Figure. Contributions of demographic changes and mental health care components to increases in mental health care spending in Florida Medicaid from fiscal years 1996 and 1997 to fiscal years 2004 and 2005. Data are adjusted for demographic factors, mental health comorbidities, and physical comorbidities.
Fullerton CA, Busch AB, Normand ST, McGuire TG, Epstein AM. Ten-Year Trends in Quality of Care and Spending for Depression1996 Through 2005. Arch Gen Psychiatry. 2011;68(12):1218–1226. doi:10.1001/archgenpsychiatry.2011.146
Author Affiliations: Departments of Psychiatry (Dr Busch) and Health Care Policy (Drs Fullerton, Busch, Normand, McGuire, and Epstein), Harvard Medical School, Departments of Biostatistics (Dr Normand) and Health Policy and Management (Dr Epstein), Harvard School of Public Health, Department of Psychiatry, Cambridge Health Alliance (Dr Fullerton), McLean Hospital (Dr Busch), and Division of General Medicine, Brigham and Women's Hospital (Dr Epstein), Boston, Massachusetts.
Context During the past decade, the introduction of generic versions of newer antidepressants and the release of Food and Drug Administration warnings regarding suicidality in children, adolescents, and young adults may have had an effect on cost and quality of depression treatment.
Objectives To examine longitudinal trends in health service utilization, spending, and quality of care for depression.
Design Observational trend study.
Setting Florida Medicaid enrollees, between July 1, 1996, and June 30, 2006.
Patients Annual cohorts aged 18 to 64 years diagnosed as having depression.
Main Outcome Measures Mental health care spending (adjusted for inflation and case mix), as well as its components, including inpatient, outpatient, and medication expenditures. Quality-of-care measures included medication adherence, psychotherapy, and follow-up visits.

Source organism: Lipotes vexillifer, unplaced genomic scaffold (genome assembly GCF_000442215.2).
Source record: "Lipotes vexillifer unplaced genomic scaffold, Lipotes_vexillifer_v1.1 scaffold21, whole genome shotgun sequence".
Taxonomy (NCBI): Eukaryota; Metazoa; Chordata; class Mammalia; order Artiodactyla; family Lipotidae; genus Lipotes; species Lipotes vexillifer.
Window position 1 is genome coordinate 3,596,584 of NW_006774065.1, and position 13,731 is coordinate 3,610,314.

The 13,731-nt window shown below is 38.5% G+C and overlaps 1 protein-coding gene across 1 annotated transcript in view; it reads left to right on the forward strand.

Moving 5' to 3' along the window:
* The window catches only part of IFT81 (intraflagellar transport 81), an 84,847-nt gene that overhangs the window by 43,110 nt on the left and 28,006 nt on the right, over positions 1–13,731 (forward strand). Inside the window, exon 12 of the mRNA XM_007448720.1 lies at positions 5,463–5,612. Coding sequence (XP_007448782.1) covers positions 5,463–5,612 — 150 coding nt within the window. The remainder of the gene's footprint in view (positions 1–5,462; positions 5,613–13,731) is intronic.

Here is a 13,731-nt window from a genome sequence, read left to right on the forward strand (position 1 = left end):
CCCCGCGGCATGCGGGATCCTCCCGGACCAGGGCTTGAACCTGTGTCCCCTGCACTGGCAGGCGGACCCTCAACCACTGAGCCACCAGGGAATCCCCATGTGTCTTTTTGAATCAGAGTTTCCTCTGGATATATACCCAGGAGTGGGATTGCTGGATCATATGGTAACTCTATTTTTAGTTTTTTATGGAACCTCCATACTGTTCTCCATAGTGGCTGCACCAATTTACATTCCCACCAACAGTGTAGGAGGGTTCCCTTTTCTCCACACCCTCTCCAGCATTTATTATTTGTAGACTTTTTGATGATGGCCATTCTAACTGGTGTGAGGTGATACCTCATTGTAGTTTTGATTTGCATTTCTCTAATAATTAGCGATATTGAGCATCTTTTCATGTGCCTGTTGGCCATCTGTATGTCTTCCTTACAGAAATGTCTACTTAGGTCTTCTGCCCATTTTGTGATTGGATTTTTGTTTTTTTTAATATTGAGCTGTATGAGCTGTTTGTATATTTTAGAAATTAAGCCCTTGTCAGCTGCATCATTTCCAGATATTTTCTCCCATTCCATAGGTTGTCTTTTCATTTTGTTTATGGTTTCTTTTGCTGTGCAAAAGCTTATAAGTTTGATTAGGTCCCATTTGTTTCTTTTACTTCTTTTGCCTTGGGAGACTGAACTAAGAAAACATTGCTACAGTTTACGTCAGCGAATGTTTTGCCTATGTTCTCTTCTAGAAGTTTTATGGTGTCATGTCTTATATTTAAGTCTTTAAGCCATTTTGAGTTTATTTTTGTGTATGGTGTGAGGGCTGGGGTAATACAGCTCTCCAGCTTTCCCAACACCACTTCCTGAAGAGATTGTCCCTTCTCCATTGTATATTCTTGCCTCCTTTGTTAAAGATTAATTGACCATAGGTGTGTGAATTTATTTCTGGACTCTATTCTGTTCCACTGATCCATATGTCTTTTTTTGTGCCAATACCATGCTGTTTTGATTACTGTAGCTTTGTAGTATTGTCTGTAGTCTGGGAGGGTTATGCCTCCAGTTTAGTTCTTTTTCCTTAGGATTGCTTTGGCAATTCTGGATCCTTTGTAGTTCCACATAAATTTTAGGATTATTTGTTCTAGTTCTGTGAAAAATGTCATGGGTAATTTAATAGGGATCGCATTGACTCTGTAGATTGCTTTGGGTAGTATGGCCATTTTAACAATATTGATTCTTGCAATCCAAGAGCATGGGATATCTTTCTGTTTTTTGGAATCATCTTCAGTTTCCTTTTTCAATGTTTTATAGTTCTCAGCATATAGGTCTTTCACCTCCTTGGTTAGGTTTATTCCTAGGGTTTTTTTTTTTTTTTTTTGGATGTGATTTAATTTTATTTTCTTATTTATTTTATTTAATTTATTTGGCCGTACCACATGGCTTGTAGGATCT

Results Mental health care spending increased from a mean of $2802 per enrollee to $3610 during this period (29% increase). This increase occurred despite a mean decrease in inpatient spending from $641 per enrollee to $373 and was driven primarily by an increase in pharmacotherapy spending (up 110%), the bulk of which was due to spending on antipsychotics (949% increase). The percentage of enrollees with depression who were hospitalized decreased from 9.1% to 5.1%, and the percentage who received psychotherapy decreased from 56.6% to 37.5%. Antidepressant use increased from 80.6% to 86.8%, anxiety medication use was unchanged at 62.7% and 64.4%, and antipsychotic use increased from 25.9% to 41.9%. Changes in quality of care were mixed, with antidepressant use improving slightly, psychotherapy utilization fluctuating, and follow-up visits decreasing.
Conclusions During a 10-year period, spending for Medicaid enrollees with depression increased substantially, with minimal improvements in quality of care. Antipsychotic use contributed significantly to the increase in spending, while contributing little to traditional measures of quality of care.
Depression affects almost 1 in 5 adults in the United States during their lifetime1 and has significant personal and societal costs.2 Untreated depression is associated with significant clinical morbidity and worsens the morbidity of other chronic diseases.3 Depression results in increased health care use and costs,4,5 incurs significant emotional difficulties and lost work productivity,6- 8 and is linked to premature death.9